Planning a family ski vacation is a daunting task given the sheer number of ski destinations. While some are more kid-friendly than others, skiing is an family sport and most ski areas cater to them in one way or another. The planning challenge isn’t identifying family-friendly ski areas, it’s choosing between the long list of seemingly good — i.e. overwhelming — options.
Tips for planning the best ski vacation with kids
As always, step one when choosing a destination is to evaluate your wish list together with any constraints and parameters, noting that this will vary from trip-to-trip.
Number of vacation days
Most ski enthusiasts will want to ski more than for a single week in a season which means you’ll need to plan few-day getaways in addition to week-long trips. Some destinations are better suited for the former, meaning they are relatively easy to access.
Tip: Understand full transportation logistics before any booking commitments are made. Places like Steamboat Springs in Colorado that are more remote are much better suited for a week-long trip than a weekend getaway. Although there is a local airport that may cut down on driving time, these types of airports are more expensive to fly in and out of so you’ll want enough time on the ground to make the expense involved in getting to that kind of venue worthwhile.
The day of the week or period you are traveling will deeply impact the ease of accessing a ski destination. Take Lake Tahoe for example. The main highways that access both shores of the lake are 3-4 hours from the San Francisco Bay Area over summer months. Try this drive on a Friday night from December through April and the drive can take 6-7 hours, and that’s in good weather! The Sunday night drive home is similar.
Tip: If you are driving to any popular ski destination and the access roads are limited to just a few highways, do whatever you can drive on off-peak hours. I’d rather drive on a Saturday morning at dawn and leave Monday at dawn than drive any of the popular ski routes on a Friday or Sunday.
On a related note, there are some ski areas that have very easy to access from an airport. Utah ski areas come to mind. Both Park City/Deer Valley, as well as Snowbird/Alta, are within an hour’s drive of the Salt Lake City airport. If I had to travel on a Friday and Sunday, expense aside, I’d rather fly to Salt Lake City than drive to Lake Tahoe from San Francisco.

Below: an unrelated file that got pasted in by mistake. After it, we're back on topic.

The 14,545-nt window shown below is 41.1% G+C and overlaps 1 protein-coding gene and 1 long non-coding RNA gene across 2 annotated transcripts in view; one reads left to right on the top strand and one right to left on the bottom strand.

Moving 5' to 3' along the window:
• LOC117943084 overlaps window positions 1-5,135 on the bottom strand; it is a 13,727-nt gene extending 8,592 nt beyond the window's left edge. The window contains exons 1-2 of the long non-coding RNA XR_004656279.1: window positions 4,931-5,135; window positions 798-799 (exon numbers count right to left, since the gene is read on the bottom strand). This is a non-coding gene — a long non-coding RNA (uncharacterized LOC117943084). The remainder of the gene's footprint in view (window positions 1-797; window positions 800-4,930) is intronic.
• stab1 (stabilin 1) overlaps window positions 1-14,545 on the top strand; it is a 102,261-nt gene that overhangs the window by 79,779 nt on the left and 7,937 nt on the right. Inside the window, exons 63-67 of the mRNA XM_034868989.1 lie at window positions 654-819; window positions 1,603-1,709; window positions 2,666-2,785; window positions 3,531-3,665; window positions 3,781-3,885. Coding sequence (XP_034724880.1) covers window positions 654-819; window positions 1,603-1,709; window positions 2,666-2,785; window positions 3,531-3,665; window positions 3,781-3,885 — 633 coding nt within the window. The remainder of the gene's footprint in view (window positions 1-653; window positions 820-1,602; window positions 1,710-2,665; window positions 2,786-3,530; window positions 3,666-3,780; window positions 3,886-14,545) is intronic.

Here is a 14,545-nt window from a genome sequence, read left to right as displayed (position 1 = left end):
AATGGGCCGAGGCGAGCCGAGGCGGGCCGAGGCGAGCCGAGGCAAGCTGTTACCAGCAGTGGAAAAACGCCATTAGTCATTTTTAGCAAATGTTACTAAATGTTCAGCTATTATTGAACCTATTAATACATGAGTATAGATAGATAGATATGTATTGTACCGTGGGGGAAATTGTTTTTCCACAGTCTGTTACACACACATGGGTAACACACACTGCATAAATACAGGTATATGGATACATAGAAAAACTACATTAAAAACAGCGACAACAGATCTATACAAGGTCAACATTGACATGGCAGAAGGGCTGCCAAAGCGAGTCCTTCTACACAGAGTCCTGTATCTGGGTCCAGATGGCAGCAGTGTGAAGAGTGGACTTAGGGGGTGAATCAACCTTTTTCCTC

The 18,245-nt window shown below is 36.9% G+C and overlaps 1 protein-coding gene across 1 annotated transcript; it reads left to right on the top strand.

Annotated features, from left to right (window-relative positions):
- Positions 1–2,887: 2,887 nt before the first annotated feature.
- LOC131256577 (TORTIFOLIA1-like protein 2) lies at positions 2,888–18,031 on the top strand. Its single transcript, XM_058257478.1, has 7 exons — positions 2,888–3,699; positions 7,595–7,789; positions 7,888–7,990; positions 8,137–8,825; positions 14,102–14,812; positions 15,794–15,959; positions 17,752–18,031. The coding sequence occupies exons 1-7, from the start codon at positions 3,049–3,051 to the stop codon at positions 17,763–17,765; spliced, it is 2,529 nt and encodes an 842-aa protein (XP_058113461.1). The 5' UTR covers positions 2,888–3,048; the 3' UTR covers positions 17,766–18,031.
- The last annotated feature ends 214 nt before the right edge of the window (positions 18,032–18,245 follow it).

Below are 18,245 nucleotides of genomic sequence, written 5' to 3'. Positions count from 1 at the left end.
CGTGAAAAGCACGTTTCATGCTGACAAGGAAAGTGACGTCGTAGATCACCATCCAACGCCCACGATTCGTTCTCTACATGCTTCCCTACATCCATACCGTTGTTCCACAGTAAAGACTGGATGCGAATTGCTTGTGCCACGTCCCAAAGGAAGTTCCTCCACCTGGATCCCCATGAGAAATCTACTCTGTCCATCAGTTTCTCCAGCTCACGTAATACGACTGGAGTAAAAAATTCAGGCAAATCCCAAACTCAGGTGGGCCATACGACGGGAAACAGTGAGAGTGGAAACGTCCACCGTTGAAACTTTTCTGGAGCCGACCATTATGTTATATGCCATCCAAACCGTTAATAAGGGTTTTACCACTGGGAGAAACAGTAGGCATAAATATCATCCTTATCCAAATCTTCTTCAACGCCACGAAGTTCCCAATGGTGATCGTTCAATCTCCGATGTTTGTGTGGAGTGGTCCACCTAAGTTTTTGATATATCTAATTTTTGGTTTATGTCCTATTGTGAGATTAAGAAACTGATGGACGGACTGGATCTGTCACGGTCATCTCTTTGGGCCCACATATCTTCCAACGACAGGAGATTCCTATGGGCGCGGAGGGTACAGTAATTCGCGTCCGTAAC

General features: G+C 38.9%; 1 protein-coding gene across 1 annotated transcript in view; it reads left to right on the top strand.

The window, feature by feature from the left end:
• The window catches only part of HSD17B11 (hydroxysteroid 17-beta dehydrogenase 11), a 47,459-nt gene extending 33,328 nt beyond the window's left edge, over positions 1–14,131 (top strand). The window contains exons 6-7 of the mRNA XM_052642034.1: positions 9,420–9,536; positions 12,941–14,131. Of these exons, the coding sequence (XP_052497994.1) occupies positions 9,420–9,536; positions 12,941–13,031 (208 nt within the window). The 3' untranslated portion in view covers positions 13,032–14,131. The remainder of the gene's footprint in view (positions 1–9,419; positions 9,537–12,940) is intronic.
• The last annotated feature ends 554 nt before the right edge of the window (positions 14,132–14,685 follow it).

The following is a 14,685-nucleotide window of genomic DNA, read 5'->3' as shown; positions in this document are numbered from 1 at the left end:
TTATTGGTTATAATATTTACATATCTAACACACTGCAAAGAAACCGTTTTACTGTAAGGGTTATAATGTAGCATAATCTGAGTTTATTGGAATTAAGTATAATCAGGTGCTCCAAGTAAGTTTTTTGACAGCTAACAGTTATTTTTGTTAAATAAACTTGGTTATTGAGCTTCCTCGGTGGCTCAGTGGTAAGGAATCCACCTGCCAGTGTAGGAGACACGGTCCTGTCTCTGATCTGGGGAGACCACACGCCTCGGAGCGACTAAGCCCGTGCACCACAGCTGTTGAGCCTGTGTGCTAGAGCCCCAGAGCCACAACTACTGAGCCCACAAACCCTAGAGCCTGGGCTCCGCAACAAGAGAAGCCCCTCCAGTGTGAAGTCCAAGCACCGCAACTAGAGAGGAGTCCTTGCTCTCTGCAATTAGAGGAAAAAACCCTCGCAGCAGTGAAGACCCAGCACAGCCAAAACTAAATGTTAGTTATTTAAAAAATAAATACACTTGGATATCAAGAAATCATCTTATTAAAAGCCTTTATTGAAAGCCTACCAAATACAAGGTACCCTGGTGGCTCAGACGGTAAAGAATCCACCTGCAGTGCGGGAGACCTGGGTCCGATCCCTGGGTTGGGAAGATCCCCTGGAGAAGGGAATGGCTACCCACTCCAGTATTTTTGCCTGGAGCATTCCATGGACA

Age of kids
Ski school age minimum age requirements vary but for the most part, real ski lessons start at ages 4 and up. Some ski areas will have childcare programs with some snow play time or even a few runs on a magic carpet for potty-trained kids under 4. I wrote a comprehensive post last year on things to consider when evaluating a family ski resort with kids of various ages — a good read as a first step in understanding what you need to consider and questions to ask.
Tip: Understand the exact ski school set up before making final plans. If you want to ski and/or have your heart set on having your kids learn to ski, you’ll need to ensure that the venue you choose has the right infrastructure.
Family ski resorts and hotels
Once you’ve narrowed down the destination, it’s time to choose accommodations. Condo-style hotels like the Resort at Squaw Creek are common in ski venues—an ideal option with kids of all ages. FamilyGetaway has a Top Ski & Snow Destinations page listing discounted packages. Current offers include Sunriver in Oregon, Park City, Whistler, Vail/Beaver Creek — all are in or near tremendous family ski areas. Some of the packages include lift tickets, this is very key!
Last year we published a list of ski resorts where kids ski free. Many of FamilyGetaway’s packages are located in/around these ski areas. We will publish our 2011 list soon but I think it is safe to assume that those resorts offering these kinds of programs do so year-after-year. Bottom line is that if your kids ski free or at a heavily discounted rate and you’ve booked a great package for accommodations, you will have made significant progress in making an expensive sport more affordable.
For younger kids or anyone on the vacation that doesn’t ski, it’s important to find destinations or resorts that offer other activities too. Options may include a year-round heated pool, sledding/tubing, ice skating, dog sledding, and sleigh riding to name a few.
Tip: If you hotel doesn’t offer activities onsite, check the local tourist board website for a list of seasonal special events and things to do.
This post was sponsored by FamilyGetaway.com, the first advertiser on the Family Travel Ad Network, a partnership among Ciao Bambino, Delicious Baby, Travel Savvy Mom, The Vacation Gals, Trekaroo, and Traveling Mom.
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